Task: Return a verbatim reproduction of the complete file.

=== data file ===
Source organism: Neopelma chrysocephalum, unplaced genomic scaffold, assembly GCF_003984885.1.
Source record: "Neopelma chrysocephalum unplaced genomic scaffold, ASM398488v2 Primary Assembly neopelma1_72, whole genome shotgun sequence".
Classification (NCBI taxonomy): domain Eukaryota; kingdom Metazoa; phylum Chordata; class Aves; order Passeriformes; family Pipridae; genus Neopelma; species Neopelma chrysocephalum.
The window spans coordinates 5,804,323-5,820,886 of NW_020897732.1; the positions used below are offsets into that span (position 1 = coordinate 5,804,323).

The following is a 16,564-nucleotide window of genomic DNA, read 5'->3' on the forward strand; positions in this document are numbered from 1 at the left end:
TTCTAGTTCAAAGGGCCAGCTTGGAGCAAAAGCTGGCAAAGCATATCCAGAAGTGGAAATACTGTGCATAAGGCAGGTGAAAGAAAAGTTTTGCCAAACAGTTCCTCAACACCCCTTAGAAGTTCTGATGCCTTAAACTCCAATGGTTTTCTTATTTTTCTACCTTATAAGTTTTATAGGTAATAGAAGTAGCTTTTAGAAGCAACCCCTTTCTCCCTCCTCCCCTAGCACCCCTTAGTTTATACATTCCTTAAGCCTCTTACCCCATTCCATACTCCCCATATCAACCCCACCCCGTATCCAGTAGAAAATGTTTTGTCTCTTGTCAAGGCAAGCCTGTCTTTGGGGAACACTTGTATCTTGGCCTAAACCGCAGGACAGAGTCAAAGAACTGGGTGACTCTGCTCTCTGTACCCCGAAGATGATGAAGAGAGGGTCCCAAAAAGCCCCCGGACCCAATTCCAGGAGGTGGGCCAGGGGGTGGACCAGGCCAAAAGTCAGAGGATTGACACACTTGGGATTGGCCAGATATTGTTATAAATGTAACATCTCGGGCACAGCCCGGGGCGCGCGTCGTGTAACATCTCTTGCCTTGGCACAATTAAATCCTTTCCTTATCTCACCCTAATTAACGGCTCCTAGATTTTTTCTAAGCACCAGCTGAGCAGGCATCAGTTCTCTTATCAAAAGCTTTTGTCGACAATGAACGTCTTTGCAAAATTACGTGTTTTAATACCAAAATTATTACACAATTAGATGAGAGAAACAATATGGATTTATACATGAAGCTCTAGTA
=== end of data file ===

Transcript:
Source organism: Neopelma chrysocephalum, unplaced genomic scaffold, assembly GCF_003984885.1.
Source record: "Neopelma chrysocephalum unplaced genomic scaffold, ASM398488v2 Primary Assembly neopelma1_72, whole genome shotgun sequence".
Classification (NCBI taxonomy): domain Eukaryota; kingdom Metazoa; phylum Chordata; class Aves; order Passeriformes; family Pipridae; genus Neopelma; species Neopelma chrysocephalum.
The window spans coordinates 5,804,323-5,820,886 of NW_020897732.1; the positions used below are offsets into that span (position 1 = coordinate 5,804,323).

The following is a 16,564-nucleotide window of genomic DNA, read 5'->3' on the forward strand; positions in this document are numbered from 1 at the left end:
TTCTAGTTCAAAGGGCCAGCTTGGAGCAAAAGCTGGCAAAGCATATCCAGAAGTGGAAATACTGTGCATAAGGCAGGTGAAAGAAAAGTTTTGCCAAACAGTTCCTCAACACCCCTTAGAAGTTCTGATGCCTTAAACTCCAATGGTTTTCTTATTTTTCTACCTTATAAGTTTTATAGGTAATAGAAGTAGCTTTTAGAAGCAACCCCTTTCTCCCTCCTCCCCTAGCACCCCTTAGTTTATACATTCCTTAAGCCTCTTACCCCATTCCATACTCCCCATATCAACCCCACCCCGTATCCAGTAGAAAATGTTTTGTCTCTTGTCAAGGCAAGCCTGTCTTTGGGGAACACTTGTATCTTGGCCTAAACCGCAGGACAGAGTCAAAGAACTGGGTGACTCTGCTCTCTGTACCCCGAAGATGATGAAGAGAGGGTCCCAAAAAGCCCCCGGACCCAATTCCAGGAGGTGGGCCAGGGGGTGGACCAGGCCAAAAGTCAGAGGATTGACACACTTGGGATTGGCCAGATATTGTTATAAATGTAACATCTCGGGCACAGCCCGGGGCGCGCGTCGTGTAACATCTCTTGCCTTGGCACAATTAAATCCTTTCCTTATCTCACCCTAATTAACGGCTCCTAGATTTTTTCTAAGCACCAGCTGAGCAGGCATCAGTTCTCTTATCAAAAGCTTTTGTCGACAATGAACGTCTTTGCAAAATTACGTGTTTTAATACCAAAATTATTACACAATTAGATGAGAGAAACAATATGGATTTATACATGAAGCTCTAGTA